None of us like too much change in our lives, but when changes are afoot in a children's life it can really affect them in a big way. It is really important to try and handle any changes in a sensitive and thoughtful way, to manage it proactively and to deal with it as if you were a child, not like an adult. Here are some thoughts about helping children cope with changes in their life.
- Chat to them about the change. Choose a time when they are calm and happy and speak easily and in a supportive manner.
- Talk about what your child enjoys at school and in clubs and then talk about what they don't like. This will help them feel confident enough to chat and may unearth some interesting facts you didn't know about.
- Talk about friends and people your children play with.
- Talk to their carers in private and discuss the issues.
- Try to keep to a routine and keep things the same.
- Give plenty of reassurance.
If a child is not coping with change you may spot some of the following:
- They become clingy and fearful to leave you
- They may become panicky and breathless
- They may complain of illness and headaches
- They may become less inclined to talk and communicate
- They may loose interest in activities
- They may become bad tempered and angry
A review has stated that nursery and childminding targets should be scaled back to allow teachers and carers more time actually teaching the children. Carers are spending so much time on paperwork that they are not spending enough time with the children, inspiring, guiding and helping them.
Dame Clare Tickell, co-author of the report, said that the Early Years Foundation Stage has helped boost standards, but it has also become too focused with meeting targets. The review calls for the EYFS to be radically changed thus reducing the number of goals for under fives from 69 to just 17.
It was said that the current scheme is "cumbersome, repetitive and unnecessarily bureaucratic." Christine Blower, general secretary of the National Union of Teachers (NUT), said the changes would be "a victory for common sense".
It points out that:
- children develop at different rates
- play is vital
- literacy and numeracy can often be taught in too formal a way which may not be productive
Instead, general checks should take place including:
- seeing if a child can negotiate space and objects around them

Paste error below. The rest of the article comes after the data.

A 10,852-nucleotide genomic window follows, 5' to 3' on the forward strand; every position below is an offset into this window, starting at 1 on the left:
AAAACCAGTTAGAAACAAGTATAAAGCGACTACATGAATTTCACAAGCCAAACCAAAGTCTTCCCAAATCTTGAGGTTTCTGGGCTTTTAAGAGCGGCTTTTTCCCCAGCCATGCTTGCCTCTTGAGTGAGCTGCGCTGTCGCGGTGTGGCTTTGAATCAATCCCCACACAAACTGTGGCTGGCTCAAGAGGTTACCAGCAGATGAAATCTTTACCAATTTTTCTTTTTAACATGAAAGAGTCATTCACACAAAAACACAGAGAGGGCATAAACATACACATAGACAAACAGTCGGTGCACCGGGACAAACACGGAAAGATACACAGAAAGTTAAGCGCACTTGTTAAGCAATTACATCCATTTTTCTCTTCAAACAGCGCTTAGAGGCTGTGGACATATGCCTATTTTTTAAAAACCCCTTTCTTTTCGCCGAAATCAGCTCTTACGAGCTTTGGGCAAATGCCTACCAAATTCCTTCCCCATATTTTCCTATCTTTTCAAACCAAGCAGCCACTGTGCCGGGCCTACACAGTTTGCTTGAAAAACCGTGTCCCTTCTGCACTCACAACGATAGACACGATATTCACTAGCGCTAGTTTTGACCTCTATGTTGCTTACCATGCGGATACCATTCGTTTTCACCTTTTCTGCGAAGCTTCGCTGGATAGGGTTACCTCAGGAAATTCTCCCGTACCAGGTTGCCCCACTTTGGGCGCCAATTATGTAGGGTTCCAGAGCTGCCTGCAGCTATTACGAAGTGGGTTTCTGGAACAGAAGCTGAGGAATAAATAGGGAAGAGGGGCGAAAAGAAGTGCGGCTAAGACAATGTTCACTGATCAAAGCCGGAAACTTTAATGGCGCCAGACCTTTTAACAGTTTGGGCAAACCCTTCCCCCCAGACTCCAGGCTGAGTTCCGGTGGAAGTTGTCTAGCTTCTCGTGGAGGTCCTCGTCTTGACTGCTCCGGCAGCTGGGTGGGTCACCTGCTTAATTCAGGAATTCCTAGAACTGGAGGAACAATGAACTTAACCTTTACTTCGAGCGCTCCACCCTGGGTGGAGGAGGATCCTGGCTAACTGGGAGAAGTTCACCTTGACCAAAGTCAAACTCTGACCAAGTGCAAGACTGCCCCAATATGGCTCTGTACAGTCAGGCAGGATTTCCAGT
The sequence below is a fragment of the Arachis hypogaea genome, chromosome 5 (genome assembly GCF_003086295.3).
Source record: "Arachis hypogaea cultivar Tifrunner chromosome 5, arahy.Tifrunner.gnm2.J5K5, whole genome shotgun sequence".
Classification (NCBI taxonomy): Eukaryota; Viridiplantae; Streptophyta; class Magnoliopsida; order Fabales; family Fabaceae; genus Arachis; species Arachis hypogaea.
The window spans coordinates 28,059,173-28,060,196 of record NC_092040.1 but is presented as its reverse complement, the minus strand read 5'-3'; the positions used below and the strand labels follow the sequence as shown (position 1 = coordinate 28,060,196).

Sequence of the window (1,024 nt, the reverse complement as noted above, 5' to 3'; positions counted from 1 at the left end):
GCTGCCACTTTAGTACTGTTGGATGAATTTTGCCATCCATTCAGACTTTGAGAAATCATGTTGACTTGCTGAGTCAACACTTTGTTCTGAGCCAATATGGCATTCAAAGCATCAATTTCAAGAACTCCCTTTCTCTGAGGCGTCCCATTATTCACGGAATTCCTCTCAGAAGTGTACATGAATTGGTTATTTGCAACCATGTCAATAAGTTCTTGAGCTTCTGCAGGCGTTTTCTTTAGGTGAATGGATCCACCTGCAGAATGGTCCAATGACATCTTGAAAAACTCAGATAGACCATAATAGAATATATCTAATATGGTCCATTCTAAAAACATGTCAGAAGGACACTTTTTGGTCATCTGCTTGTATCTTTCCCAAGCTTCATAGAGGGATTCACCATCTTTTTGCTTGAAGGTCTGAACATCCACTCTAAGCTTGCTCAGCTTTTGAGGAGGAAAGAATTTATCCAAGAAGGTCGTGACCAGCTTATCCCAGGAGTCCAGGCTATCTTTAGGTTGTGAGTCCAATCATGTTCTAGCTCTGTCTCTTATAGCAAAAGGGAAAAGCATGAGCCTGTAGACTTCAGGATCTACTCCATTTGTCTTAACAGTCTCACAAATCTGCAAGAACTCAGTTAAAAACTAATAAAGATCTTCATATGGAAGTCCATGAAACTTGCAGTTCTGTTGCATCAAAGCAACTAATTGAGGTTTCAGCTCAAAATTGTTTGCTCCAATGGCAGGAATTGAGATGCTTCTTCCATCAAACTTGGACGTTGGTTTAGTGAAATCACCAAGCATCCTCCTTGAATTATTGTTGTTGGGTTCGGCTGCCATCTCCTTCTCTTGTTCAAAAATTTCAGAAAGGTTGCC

- communicate their needs (food, drink)
- learn new words and use them
These along with the health visitor checks at age 2 would indicate any educational needs. The report also states that everyone working with under fives should have, at least, A levels, thus ensuring a high quality workforce.
We'll have to wait and see the repercussions!
It has been suggested by Jean Gross, Communications expert and adviser to the EYFS Review, that the equal weighting given to the areas of the EYFS may do better if it were changed.
Currently the six areas of learning and development are given equal weighting throughout the age range it covers.
- Personal, Social and Emotional Development
- Communication, Language and Literacy
- Problem Solving, Reasoning and Numeracy
- Knowledge and Understanding of the World
- Physical Development
- Creative Development
However, there is talk of changing the weighting especially in the younger age ranges. Perhaps there should be an increased emphasis in the personal, social and emotional development and the communication and language areas.
Ms Gross has in he past spoken about the importance of bonding and attachment between babies and their parents and the value of talking to your baby! ToucanLearn agrees and as our activities with babies demonstrate, there is so much you can do to start the "conversation" and bonding with your babies by simply chatting to them. They can't speak back to you, or contribute to a conversation, but they look, watch and listen and learn as you talk to them and involve them in your life! This can only be a good thing!
More research will follow and decisions will be made as to how, if at all, EYFS will change.